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BEND, Ore. — Dr. Byron Maas surveys a supply of marijuana products for dogs that lines a shelf in his veterinary clinic. They're selling well.
"The 'Up and Moving' is for joints and for pain," he explains. "The 'Calm and Quiet' is for real anxious dogs, to take away that anxiety."
People anxious to relieve suffering in their pets are increasingly turning to oils and powders that contain cannabidiol, a non-psychoactive component of marijuana. But there's little data on whether they work, or if they have harmful side effects.
That's because Washington, D.C., has been standing in the way of clinical trials, veterinarians and researchers say. Now, a push is underway to have barriers removed so both pets and people can benefit.
Sen. Orrin Hatch, R-Utah, became an unlikely champion of this push when he introduced a bill in September that would open the path for more clinical research.
Those barriers have had more than just a chilling effect.
When the federal Drug Enforcement Administration announced last year that even marijuana extracts with cannabidiol and little or no THC — marijuana's intoxicating component — are an illegal Schedule I drug, the University of Pennsylvania halted its clinical trials. Colorado State University is pushing ahead.
The U.S. Food and Drug Administration has warned companies that sell marijuana products online and via pet shops and animal hospitals that they're violating laws by offering "unapproved new animal drugs." The FDA threatened legal action.
But seeing potential benefits of cannabidiols, the American Veterinary Medical Association's policymaking body said last summer it wants the DEA to declassify marijuana as a Schedule I drug "to facilitate research opportunities for veterinary and human medical uses." It asked the board of the national veterinarians' organization to investigate working with other stakeholders toward that goal. The board is awaiting a recommendation from two group councils.
The association's membership is concerned "about people extrapolating their own dosages, looking to medicate their pets outside the realm of the medical professional," Board Chairman Michael Whitehair said in a telephone interview. "This is an important reason for us to continue the research."
While Hatch said he opposes recreational marijuana use, he wants marijuana-based drugs, regulated by the FDA, produced for people with disorders.
"We lack the science to support use of medical marijuana products like CBD oils, not because researchers are unwilling to do the work, but because of bureaucratic red tape and overregulation," Hatch said.
Dawn Boothe, of Auburn University's College of Veterinary Medicine, is waiting for federal approval to begin a study of marijuana's effects on dogs with epilepsy. The classification of marijuana products containing cannabidiol as a Schedule I drug, the same category as heroin and LSD, creates a "major, major, major, terrible roadblock" for researchers, Boothe said in a phone interview.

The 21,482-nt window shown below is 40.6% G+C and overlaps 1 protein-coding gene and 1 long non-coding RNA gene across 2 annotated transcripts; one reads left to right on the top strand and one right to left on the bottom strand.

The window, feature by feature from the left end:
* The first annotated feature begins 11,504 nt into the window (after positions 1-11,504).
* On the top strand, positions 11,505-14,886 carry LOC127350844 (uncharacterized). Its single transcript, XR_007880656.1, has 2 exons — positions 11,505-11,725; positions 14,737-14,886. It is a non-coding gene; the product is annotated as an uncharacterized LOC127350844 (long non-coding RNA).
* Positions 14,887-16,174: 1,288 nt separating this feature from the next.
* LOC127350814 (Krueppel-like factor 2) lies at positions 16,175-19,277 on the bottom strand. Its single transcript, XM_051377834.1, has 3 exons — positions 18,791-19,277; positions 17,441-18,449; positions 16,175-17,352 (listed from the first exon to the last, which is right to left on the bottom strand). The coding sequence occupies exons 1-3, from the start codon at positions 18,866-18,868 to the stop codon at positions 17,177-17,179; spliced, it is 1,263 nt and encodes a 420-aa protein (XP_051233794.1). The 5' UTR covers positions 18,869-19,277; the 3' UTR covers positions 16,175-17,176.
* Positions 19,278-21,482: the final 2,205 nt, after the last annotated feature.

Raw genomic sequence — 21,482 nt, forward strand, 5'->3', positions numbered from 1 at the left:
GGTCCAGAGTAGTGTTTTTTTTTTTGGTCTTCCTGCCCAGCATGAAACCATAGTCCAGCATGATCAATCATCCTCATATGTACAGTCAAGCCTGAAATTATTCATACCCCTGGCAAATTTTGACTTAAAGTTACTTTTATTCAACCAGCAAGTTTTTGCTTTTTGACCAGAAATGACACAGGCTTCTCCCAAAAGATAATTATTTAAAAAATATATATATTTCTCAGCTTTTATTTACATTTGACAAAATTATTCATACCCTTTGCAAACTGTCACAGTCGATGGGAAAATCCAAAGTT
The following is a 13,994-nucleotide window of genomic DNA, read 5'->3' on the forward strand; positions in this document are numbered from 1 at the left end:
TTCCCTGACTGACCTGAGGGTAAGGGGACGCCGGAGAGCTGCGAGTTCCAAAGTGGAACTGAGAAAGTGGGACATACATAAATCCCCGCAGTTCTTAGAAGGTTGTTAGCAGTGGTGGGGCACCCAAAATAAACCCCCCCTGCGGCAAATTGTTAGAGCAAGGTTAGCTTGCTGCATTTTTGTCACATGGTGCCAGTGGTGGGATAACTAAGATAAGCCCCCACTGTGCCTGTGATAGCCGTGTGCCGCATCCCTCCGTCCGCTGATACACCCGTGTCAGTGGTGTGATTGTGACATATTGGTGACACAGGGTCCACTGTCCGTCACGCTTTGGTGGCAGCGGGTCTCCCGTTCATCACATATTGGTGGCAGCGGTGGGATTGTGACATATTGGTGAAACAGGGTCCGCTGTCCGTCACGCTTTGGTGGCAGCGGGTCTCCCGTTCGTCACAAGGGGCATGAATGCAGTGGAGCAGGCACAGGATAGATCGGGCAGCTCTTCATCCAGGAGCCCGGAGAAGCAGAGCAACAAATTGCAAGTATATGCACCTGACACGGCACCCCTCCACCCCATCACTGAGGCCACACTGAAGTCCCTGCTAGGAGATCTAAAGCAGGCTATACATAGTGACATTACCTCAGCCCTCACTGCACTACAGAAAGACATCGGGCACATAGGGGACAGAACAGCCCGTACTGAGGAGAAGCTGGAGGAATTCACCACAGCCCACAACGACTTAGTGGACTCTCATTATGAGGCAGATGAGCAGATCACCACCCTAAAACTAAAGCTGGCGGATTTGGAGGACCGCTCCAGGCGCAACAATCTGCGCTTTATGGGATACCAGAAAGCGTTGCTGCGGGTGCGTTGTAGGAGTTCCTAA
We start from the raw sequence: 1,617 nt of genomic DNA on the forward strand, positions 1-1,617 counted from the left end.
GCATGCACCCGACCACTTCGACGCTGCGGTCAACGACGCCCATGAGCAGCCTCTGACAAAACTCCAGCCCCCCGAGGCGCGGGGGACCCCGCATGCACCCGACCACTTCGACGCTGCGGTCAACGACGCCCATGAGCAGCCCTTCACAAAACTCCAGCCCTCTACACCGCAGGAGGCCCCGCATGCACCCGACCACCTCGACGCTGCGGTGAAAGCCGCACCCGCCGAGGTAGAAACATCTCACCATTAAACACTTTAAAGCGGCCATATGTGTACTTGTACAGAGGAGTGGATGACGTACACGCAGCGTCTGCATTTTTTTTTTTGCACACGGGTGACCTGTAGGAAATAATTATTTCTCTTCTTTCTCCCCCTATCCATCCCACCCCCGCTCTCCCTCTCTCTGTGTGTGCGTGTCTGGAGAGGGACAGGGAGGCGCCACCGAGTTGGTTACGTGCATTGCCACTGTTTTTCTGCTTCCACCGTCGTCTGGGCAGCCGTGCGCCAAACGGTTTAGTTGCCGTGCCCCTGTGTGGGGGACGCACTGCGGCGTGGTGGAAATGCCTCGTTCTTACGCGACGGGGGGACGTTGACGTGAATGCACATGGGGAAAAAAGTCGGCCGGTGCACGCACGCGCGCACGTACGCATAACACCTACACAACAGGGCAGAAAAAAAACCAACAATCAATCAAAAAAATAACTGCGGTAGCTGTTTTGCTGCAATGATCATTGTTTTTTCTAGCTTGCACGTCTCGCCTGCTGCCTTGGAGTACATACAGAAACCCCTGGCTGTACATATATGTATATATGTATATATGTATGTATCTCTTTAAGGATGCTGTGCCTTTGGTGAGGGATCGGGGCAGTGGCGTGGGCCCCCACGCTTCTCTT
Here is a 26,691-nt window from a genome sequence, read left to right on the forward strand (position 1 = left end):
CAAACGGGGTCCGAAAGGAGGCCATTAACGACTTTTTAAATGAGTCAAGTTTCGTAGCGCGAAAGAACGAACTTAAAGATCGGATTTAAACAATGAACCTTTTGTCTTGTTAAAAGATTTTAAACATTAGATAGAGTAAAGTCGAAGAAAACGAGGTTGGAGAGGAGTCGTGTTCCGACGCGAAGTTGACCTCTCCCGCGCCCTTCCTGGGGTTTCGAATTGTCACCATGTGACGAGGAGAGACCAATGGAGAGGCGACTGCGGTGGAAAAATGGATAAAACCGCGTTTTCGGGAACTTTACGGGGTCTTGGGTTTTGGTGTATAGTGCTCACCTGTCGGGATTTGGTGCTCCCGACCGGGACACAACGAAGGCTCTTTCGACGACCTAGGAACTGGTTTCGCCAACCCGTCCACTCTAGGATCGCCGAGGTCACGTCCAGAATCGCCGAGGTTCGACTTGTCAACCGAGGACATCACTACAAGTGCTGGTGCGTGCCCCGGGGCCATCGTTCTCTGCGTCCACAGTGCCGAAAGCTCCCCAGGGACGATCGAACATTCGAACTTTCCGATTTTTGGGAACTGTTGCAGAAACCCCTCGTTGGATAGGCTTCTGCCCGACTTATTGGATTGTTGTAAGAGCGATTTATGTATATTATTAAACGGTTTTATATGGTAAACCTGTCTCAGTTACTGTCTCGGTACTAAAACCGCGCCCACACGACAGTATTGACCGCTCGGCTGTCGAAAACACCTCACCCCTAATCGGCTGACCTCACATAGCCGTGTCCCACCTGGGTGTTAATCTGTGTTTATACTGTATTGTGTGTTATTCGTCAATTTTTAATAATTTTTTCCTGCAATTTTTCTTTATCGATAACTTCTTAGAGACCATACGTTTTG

Researchers at the University of Pennsylvania School of Veterinary Medicine were studying CBDs' effects on dogs with osteoarthritis and pruritis, or itchiness, until the DEA released its policy statement.
"The ambiguity in this process has really brought us to a screeching halt," said Michael DiGregorio, director of the university's clinical trials center. "It is research that needs to be done, because there are a lot of CBD products out there."
When it clarified that marijuana cannabidiol extracts are Schedule I drugs, the DEA said it was assigning a code number to those substances to better track them and to comply with international drug control treaties.
DiGregorio complained that researchers seeking federal approval to study cannabidiol products are told to provide certain data, but that data isn't normally available until the study is done.
"If you don't have the data, you can't get the registration to do the work," he said.
On a recent morning, Maas took a break from seeing four-legged patients in the Bend Veterinary Clinic. A stethoscope dangling from his neck over green scrubs, Maas said his clients have reported cannabidiols help relieve pain, arthritis, anxiety, loss of appetite, epilepsy and inflammation in their pets.
"Unfortunately there's not a lot of research out there, especially on animals, on CBD compounds," Maas said. "The research is really necessary to help us understand how to actually use these compounds on our pets."
Veterinarian Janet Ladyga of the Blue Sky Veterinary Clinic, also in Bend, said she doesn't recommend marijuana products because of the unknowns.
"We don't have a lot of evidence right now, so we don't know the toxicity or the safety profile … and we don't have any good evidence to show either if it's safe or efficacious," she said.
The study at Colorado State University aims to provide some data. The roughly two dozen dogs in the arthritis study and the 30 in the epilepsy tests are given either cannabidiol or a placebo. For the arthritis study, activity monitors are attached to the animals' collars, to determine if they're more mobile when they're taking cannabidiol.
Principal investigator Stephanie McGrath said she hopes the results will be a stepping stone for longer and more diverse studies, and that they provide useful information for human medicine.
"Every medication we're taking has been given to a dog first," the University of Pennsylvania's DiGregorio noted.
Meanwhile, Boothe said she had everything ready to start her study in January, and was waiting for a green light from federal officials.
"I don't know what's taking so long," she said.